If a force is exerted on the slider 134, for example in the direction of arrow A, then the latching lug 150 moves against the bar 147 so that the movement of the slider in the direction of arrow A is limited. At the end outside the rear side wall, each slider 134, 135 has a protruding web 153, 154 at right angles to it. Between the lug 149 and the lug 130 there is a constriction 155 near the lug 149 so that the area 156 on which the lug 153 is molded can be swiveled about the constriction 155. If the circuit breaker is to be removed, the web 153 is swiveled in an anticlockwise direction about the constriction by means of a screwdriver; in this way, the latching lug 152 comes free from the bar 147 so that the slider can be pushed further in the direction of arrow A, i.e. to the point where the latching lug 150 lies against the bar 147. So that the line-protection circuit breaker can also be removed from the combination when the connecting terminals of several line-protection circuit breakers are mechanically and electrically coupled by means of a busbar, the area 156 can be moved further in the direction of arrow A by further deflection about the constriction 155, whereby the latching lug 149 can slide behind the bar 146 due to the angled surface 151.
The same is also to be found on slider 135. Here, the bar 146 a and the bar 147 a as well as the latching lugs 149 a and 150 a can be seen.
The webs 142, 143; 144, 145, which are arranged parallel to one another, also remain parallel when the sliders 134, 135 are moved from the position shown in
|Cited Patent||Filing date||Publication date||Applicant||Title|
|US4067529||Jul 15, 1976||Jan 10, 1978||Arrow-Hart (Europe) Limited||Base member for electrical components|
|US4878859 *||Dec 16, 1988||Nov 7, 1989||C. A. Weidmuller Gmbh||Support assembly for an electrical terminal housing|
|US4900275||May 18, 1989||Feb 13, 1990||Carlingswitch, Inc.||DIN rail mountable circuit breaker|
|US6224429||Apr 13, 1999||May 1, 2001||Weidmueller Interface Gmbh & Co||Terminal block assembly including rail fastening means|
|US6293820||Sep 7, 2000||Sep 25, 2001||Entrelec Sa||Catch for fastening to a support rail|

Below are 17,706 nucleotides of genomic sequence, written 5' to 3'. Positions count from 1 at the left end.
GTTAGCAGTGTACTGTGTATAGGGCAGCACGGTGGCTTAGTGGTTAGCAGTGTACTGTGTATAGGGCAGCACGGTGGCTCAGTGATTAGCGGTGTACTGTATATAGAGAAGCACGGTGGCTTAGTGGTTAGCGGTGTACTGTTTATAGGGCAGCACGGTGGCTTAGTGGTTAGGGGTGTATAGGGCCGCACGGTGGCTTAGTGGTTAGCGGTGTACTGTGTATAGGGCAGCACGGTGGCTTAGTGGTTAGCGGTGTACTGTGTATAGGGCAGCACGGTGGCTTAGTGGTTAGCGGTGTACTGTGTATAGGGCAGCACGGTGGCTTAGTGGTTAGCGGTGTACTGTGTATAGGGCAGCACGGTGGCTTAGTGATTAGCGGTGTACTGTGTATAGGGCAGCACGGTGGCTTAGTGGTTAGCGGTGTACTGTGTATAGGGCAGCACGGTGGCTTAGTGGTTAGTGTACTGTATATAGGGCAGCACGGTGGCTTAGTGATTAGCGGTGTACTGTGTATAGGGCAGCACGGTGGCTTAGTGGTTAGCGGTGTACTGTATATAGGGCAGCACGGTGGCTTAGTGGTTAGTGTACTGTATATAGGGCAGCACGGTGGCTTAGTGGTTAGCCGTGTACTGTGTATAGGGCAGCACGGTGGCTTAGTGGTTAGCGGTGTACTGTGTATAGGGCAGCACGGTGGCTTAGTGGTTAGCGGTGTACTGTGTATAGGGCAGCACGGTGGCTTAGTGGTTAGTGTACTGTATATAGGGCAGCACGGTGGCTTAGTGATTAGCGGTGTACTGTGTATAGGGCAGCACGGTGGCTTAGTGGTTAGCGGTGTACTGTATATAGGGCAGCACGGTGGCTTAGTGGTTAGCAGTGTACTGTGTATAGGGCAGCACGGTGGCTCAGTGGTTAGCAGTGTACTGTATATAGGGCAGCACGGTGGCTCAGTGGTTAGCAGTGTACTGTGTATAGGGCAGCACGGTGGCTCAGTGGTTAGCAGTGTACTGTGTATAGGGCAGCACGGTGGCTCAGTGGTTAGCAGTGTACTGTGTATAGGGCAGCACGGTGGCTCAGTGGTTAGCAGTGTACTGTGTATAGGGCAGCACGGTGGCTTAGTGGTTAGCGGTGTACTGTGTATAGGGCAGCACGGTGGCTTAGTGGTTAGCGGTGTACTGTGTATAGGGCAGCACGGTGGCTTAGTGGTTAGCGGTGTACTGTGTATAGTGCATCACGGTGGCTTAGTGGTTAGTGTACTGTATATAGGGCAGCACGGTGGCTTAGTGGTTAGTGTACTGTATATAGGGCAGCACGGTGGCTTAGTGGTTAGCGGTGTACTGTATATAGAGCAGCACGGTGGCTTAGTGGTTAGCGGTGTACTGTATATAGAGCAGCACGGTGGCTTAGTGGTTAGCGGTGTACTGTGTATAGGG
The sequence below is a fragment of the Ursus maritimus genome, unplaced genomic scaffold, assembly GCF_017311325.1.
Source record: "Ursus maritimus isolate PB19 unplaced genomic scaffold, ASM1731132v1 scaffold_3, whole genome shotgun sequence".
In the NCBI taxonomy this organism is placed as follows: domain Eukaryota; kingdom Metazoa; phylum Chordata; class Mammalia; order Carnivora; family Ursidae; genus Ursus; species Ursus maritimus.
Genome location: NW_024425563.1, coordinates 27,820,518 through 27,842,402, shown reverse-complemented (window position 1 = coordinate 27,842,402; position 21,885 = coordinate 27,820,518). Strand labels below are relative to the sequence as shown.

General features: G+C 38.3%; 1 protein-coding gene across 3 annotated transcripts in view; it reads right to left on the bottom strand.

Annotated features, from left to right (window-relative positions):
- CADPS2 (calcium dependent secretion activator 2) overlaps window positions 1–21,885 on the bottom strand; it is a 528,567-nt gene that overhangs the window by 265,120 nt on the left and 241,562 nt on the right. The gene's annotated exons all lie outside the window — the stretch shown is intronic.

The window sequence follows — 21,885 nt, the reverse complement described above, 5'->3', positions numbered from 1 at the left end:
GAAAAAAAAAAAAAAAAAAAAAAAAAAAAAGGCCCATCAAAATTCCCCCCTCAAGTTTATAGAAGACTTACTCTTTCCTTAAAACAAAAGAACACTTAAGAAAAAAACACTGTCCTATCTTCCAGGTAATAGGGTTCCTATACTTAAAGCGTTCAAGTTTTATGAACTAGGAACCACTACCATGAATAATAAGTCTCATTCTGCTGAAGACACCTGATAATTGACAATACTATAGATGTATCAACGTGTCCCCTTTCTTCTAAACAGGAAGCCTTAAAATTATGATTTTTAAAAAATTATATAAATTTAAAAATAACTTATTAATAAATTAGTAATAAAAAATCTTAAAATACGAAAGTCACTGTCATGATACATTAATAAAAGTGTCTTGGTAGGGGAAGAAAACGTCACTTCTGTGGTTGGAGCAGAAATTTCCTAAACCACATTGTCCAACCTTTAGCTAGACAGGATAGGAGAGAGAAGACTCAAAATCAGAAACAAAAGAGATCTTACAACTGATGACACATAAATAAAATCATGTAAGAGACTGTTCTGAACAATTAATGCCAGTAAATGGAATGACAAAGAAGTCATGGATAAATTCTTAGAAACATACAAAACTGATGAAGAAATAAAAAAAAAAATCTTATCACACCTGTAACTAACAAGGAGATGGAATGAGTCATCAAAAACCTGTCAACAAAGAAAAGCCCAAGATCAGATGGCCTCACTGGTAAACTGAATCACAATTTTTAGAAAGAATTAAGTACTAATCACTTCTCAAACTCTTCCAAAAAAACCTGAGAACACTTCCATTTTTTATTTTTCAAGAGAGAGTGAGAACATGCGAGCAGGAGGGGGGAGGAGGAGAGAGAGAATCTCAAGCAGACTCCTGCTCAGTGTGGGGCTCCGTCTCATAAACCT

|US6840819 *||Jan 24, 2003||Jan 11, 2005||Schneider Automation Inc.||Electrical apparatus to be fitted to a top hat rail|
|DE3149310A1||Dec 12, 1981||Jun 16, 1983||Bbc Brown Boveri & Cie||Device and method for attachment of electrical installation apparatuses on standard profiled rails, especially on cap profiled rails|
|DE10114730A1||Mar 20, 2001||Oct 11, 2001||Schleicher Relais||Monitoring relay with at least 1 time adjustment and/or at least 1 function adjustment which has electronic circuit on PCB mounted in housing which has basic body covered by front cap and basic body|
|DE10340207A1||Sep 1, 2003||Oct 7, 2004||Siemens Ag||Elektrisches Gerät mit Halte-/Lösevorrichtung|
|DE19836890A1||Aug 14, 1998||Feb 17, 2000||Abb Patent Gmbh||Rapid fixing device for electrical installation device e.g. fault current circuit breaker, has slider with 3 arms with normal protrusions, with only center protrusion holding onto bearer rail|
|DE29506579U1||Apr 18, 1995||Jun 22, 1995||Siemens Ag||Anordnung zur Befestigung an einer Tragschiene|
|EP0602305A1||May 6, 1993||Jun 22, 1994||Ellenberger & Poensgen GmbH||Electric installation equipment mountable on a supporting rail|
|GB2205997A||Title not available|
|GB2298090A||Title not available|
|1||Germany Search Report dated Mar. 24, 2006.|
|2||Germany Search Report dated Oct. 11, 2005.|
|3||International Search Report dated Mar. 23, 2006.|
|Citing Patent||Filing date||Publication date||Applicant||Title|
|US8025528||Sep 7, 2010||Sep 27, 2011||Smith Benjamin J||Quick mounting device with modules|
|US8162690||Aug 23, 2011||Apr 24, 2012||Smith Benjamin J||Quick mounting device with modules|
|US8231403||Aug 31, 2010||Jul 31, 2012||Smith Benjamin J||Quick mounting device|
|US8376777||Mar 26, 2012||Feb 19, 2013||Benjamin J Smith||Quick mounting device with modules|
|US8693169 *||Dec 21, 2011||Apr 8, 2014||Schneider Electric USA, Inc.||Panelboard plug-on neutral bus and method of making same|
|US8853575 *||May 25, 2012||Oct 7, 2014||Wohner Gmbh & Co. Kg Elektrotechnische Systeme||Switching apparatus|
|US20110177708 *||Sep 7, 2010||Jul 21, 2011||Smith Benjamin J||Quick mounting device with modules|
|US20120298490 *||May 25, 2012||Nov 29, 2012||Alex Buttner||Switching apparatus|
|US20130164961 *||Dec 21, 2011||Jun 27, 2013||Schneider Electric USA, Inc.||Panelboard plug-on neutral bus and method of making same|
|Cooperative Classification||H02B1/052, H02B1/0523|
|Nov 13, 2007||AS||Assignment|
Owner name: ABB PATENT GMBH, GERMANY
Free format text: ASSIGNMENT OF ASSIGNORS INTEREST;ASSIGNORS:WEBER, RALF;WEINGARTNER, STEFFEN;EPPE, KLAUS-PETER;REEL/FRAME:020148/0515;SIGNING DATES FROM 20070627 TO 20070725
|Jan 14, 2013||REMI||Maintenance fee reminder mailed|
|Jun 2, 2013||LAPS||Lapse for failure to pay maintenance fees|
|Jul 23, 2013||FP||Expired due to failure to pay maintenance fee|
Effective date: 20130602